New horizons

New horizons

When 14-year-old Explorer Scout Annie travelled to Denmark, she had no idea how brilliant the experience would be. Here, she tells us all about it.

Being at an international jamboree made me feel as though I had 40,000 brothers and sisters from all around the world. I didn’t need to know their names or where they came from, because Scouting was our link.

I’ve been in Scouting for eight years now – through Beavers, Cubs, Scouts to joining Explorers and being a Young Leader for Beavers. I’m also registered partially sighted; I have nystagmus, astigmatism, hypermetropia and my vision is recorded at 6/18 in both eyes.

An amazing journey

One of my friends persuaded me to apply for the trip to Denmark, which consisted of a week at Holstebro Jamboree in the east of the country and another at a camp close to Copenhagen. I was hesitant because I’d never done anything like it before, but the moment I sent off my forms I knew I had started on an amazing journey.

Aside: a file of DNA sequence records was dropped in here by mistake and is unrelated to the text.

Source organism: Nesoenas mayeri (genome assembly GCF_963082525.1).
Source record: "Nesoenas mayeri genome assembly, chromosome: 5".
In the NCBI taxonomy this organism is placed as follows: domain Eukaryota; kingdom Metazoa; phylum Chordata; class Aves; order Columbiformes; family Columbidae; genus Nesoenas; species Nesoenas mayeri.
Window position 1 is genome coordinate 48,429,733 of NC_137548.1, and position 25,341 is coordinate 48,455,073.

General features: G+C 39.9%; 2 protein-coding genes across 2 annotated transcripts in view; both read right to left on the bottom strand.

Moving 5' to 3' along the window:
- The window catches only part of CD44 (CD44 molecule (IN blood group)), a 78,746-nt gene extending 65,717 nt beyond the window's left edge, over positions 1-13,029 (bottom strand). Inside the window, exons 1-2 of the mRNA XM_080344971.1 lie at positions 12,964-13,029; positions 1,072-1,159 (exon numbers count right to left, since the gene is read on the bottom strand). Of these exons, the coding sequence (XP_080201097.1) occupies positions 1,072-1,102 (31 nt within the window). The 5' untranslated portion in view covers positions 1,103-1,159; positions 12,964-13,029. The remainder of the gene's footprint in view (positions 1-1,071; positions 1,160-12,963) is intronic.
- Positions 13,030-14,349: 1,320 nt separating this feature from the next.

After months of fundraising, which included bag packing, running jumble sales, coffee mornings and doing a sponsored triathlon, it was overwhelming to finally arrive in Denmark at 4am one July morning.

I met so many brilliant people throughout the week and every day was an adventure. From taking part in a life-sized version of Angry Birds to three-legged football, maypole dancing, and hosting dinner for 130 people on our open fire, there are too many highlights to mention.

Great fun

I joined a 1,500-strong flash mob in the town – the sight of all us Scouts doing random stuff like jumping up and down 10 times amused all the local residents and was great fun.

Scouting is a big family but I don’t think you understand it until you’ve been at a huge event. It was inspiring to look around to see an endless sea of Scouts. I loved the fact that even though nothing was perfect and we were all muddy, everyone still had smiles on their faces.

My trip changed not just how I act but how I feel. I’m more independent. I believe in myself and believe that I can do things rather than asking for help all the time. I am more comfortable with my visual impairments and more confident in myself because everyone is unique in their own special way.

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